While contemplating becoming an immigrant in Canada, I decided to move for several reasons and if I’m being honest, I had to consider whether my career will still be in line.
Thankfully, I was already certain that I didn’t want to go ahead with practicing law so that was out of the way – no need for re-evaluation, articulation, re-examination, re-qualification and believe me, I was excited.
But choosing a career also bothered me a great deal. I didn’t want to start one that I will detest, another life where I feel trapped in a career that I didn’t enjoy and I knew would dwindle in the long run. One where I felt like I wasn’t making use of my passions and talents.
I had sworn that I was at least going to try to get it right this time around. I was going to do anything and everything humanly possible and within my ability to ensure that I followed whatever the hell was my true calling because I was just as confused.
So I went ahead with Human Resources Management for a number of reasons, not minding the arguments that people had expressed in the past especially the one about robots taking our jobs. Next thing on my list was to find out if there were actually human resources jobs in this new country I planned to live in.
After doing countless research, I discovered a lot in the job market in Canada. But something quite caught my fancy – it was the increase in job vacancies. I was excited, especially as someone coming from another country. I said to myself: “Wow…there are jobs that I can actually work towards doing!”
It was good to know, trust me!
In fact, in the second quarter of 2016, according to Statistics Canada:
“The overall job vacancy rate rose 0.4 percentage points to 2.9%. Increases in job vacancies were broadly based across provinces and industrial sectors.”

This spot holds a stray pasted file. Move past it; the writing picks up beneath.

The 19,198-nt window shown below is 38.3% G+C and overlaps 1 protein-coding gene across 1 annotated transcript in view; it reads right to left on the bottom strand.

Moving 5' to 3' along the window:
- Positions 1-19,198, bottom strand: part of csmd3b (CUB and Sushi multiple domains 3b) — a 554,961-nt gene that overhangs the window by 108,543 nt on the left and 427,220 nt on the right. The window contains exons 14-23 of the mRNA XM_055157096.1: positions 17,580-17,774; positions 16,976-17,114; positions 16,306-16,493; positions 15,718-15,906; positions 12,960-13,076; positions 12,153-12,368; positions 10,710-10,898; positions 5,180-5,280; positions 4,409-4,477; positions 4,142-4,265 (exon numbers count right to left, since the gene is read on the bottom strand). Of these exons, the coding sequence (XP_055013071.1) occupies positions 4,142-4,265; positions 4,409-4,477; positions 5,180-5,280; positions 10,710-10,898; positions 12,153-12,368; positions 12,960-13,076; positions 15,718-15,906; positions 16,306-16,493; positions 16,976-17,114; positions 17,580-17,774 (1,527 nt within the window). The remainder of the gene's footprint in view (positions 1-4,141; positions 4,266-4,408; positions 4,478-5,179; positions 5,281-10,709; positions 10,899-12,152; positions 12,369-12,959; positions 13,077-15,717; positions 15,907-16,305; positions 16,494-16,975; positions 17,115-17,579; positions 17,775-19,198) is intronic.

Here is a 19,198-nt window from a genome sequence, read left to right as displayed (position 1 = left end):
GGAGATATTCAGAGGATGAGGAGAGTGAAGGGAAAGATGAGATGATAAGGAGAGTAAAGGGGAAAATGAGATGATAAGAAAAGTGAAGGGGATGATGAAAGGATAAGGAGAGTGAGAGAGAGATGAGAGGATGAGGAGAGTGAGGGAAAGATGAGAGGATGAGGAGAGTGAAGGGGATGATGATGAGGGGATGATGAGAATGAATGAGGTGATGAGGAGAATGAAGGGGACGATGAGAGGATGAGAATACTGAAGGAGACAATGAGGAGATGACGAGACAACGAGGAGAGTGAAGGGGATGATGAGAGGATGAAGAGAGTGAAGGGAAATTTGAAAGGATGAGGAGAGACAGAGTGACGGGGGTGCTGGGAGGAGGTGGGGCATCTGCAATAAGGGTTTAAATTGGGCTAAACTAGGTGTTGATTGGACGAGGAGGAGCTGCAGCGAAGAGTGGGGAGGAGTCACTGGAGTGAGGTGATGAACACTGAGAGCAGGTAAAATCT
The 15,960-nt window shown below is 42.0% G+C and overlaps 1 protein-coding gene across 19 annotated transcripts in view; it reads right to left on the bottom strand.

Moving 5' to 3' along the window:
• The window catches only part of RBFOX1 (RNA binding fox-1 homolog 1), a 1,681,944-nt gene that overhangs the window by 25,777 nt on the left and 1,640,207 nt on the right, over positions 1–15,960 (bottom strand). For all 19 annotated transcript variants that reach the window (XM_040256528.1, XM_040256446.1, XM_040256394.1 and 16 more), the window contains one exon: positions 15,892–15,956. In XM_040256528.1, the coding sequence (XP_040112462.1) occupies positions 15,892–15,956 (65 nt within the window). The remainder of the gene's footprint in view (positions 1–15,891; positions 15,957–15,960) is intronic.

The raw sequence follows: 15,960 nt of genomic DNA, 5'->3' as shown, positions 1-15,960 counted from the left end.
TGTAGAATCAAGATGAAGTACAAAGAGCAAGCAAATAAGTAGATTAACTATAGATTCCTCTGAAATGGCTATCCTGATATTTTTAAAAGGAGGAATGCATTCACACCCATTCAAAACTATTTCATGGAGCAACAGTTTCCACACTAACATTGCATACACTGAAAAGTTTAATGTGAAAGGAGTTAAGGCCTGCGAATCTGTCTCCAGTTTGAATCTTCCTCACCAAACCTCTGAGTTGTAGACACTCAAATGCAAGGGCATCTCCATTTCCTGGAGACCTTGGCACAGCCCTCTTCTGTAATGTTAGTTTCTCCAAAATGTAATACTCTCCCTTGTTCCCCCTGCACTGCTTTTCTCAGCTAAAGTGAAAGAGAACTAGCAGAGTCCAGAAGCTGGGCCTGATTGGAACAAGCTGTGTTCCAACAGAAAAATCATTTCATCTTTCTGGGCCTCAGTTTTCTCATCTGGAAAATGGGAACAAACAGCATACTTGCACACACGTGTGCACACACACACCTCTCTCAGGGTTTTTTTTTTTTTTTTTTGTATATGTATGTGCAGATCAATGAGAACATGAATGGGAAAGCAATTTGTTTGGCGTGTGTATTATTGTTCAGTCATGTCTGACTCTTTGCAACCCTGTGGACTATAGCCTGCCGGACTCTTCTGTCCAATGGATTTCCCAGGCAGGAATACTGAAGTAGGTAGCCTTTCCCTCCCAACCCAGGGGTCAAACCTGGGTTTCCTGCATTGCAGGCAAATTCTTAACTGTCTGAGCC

But guess what?
The largest number of job vacancies are in sales and service occupations. And if we are all being truthfully open, not everyone is cut out for this. We all have our differences and unique ideas that we possibly want to implement.
Read: The Best Ways To Survive Working In A Customer Service Role
We all have dreams that we’ve had all through our childhood days. Don’t tell me that I’m the only person that has the wildest imaginations of what I want to accomplish?
You must have noticed that work isn’t traditional anymore.
Growing up, I was fed the idea of working full-time in an organization and doing a specific thing. Honestly, I wasn’t too sure what adults did but that’s not the discussion for now.
Presently, it so happens that jobs that used to be everyone’s go to, have now been outsourced to countries with cheaper labor or taken over by technology. E.g manufacturing companies now outsource their productivity.
Secondly, business personnel that used to use excel spreadsheets now make use of powerful software that require fewer people to handle. This means that a position that could have required 4 people in the past, will now need just one person to get the job done.
In fact, according to recent research:
“For every job that has been lost in the goods sector, since 2001, about 30 jobs have been created in service industries.”
Evidently, work is changing and I’ve noticed this. So when Futurpreneur Canada reached out to me for this campaign, I was particularly excited because this is an area of work that affects me even as an immigrant.
It’s something I’ve thought about over the course of my stay in Canada. I’ve had chats with my colleagues, friends, and anyone who cares to listen to this issue. And it will only have been unfair for me to avoid sharing this information with you.
Futurpreneur Canada has launched www.workischanging.ca an online resource where you can gain a better understanding of how global events in politics, economics, and technology are impacting employment and entrepreneurship in Canada.
Read: Are Entrepreneurs also Employees?
Their goal is to create national awareness of the critical issues concerning employment and shift current attitudes towards entrepreneurship for those who are interested in starting a business. I will encourage you to check out www.workischanging.ca for informative content.
While this change in work affects everyone, as an immigrant worker, this means two things: retrain or become an entrepreneur. I’ve chosen to go with both presently. I’m working towards continuing education for my profession, while also working on other areas of my interest which is this platform.
Let me know your thoughts in the comment section and share how the changing market has affected you. You can also read this post on what your employer thinks about you.
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